Congratulations to Neal Young, M.D., chief of the NHLBI's Hematology Branch, for receiving the 2012 Samuel J. Heyman Service to America Medal ("Sammie") in the Science and Environment category. Nine Sammies are awarded each year to "outstanding federal workers who are making high-impact contributions critical to the health, safety, and well-being of Americans."
The award recognizes Young's work to save the lives of patients with bone marrow failure diseases, including aplastic anemia. Some of the notable accomplishments from his laboratory have been the successful development of immunosuppressive therapies for patients with aplastic anemia and related syndromes; the description of B19 parvovirus as an agent of human disease and the development of a vaccine that is now in clinical trials; and the elucidation of both the immunology and genetics of acquired aplastic anemia, including the first demonstration of pathogenic mutations in TERT, the gene for the telomerase enzyme. In this video, he talks about the importance of conducting clinical trials, some of the benefits of participating in a trial, and a discovery made in his laboratory in 2011 related to the treatment of aplastic anemia.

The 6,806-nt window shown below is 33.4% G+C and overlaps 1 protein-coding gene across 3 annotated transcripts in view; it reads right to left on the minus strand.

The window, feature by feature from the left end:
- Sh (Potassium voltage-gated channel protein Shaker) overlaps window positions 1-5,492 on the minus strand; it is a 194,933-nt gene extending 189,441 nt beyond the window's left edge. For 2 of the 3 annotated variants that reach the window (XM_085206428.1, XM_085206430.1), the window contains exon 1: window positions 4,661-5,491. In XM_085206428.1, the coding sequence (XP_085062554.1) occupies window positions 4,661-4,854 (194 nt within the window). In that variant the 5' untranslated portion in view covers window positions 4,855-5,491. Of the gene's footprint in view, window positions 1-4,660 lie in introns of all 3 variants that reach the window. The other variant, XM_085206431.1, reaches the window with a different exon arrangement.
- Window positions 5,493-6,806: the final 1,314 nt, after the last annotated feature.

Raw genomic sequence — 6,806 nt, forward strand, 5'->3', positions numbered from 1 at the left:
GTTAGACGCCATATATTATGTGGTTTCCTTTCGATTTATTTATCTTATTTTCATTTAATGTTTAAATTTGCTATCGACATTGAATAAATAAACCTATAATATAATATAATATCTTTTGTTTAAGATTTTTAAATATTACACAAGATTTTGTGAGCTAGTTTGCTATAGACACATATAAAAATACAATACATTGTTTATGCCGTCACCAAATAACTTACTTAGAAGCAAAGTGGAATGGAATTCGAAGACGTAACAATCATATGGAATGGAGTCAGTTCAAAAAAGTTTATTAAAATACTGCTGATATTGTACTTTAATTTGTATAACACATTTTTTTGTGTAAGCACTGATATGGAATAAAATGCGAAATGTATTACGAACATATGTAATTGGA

"It is wonderful to see Neal receive such prestigious recognition for his achievements and his ongoing efforts to improve the lives of people with rare blood and bone marrow diseases," said NHLBI Director Gary H. Gibbons, M.D. "We are proud of the extraordinary public service that he and others of our staff here at the NHLBI perform every day."
Congratulations as well to National Institute of Allergy and Infectious Diseases physician Lynne Mofenson on being named Federal Employee of the Year for her "pivotal role in preventing the AIDS epidemic among children by devising ways to put an end to mother-to-child transmission."
Read about each honoree at the Samuel J. Heyman Service to America Medals website.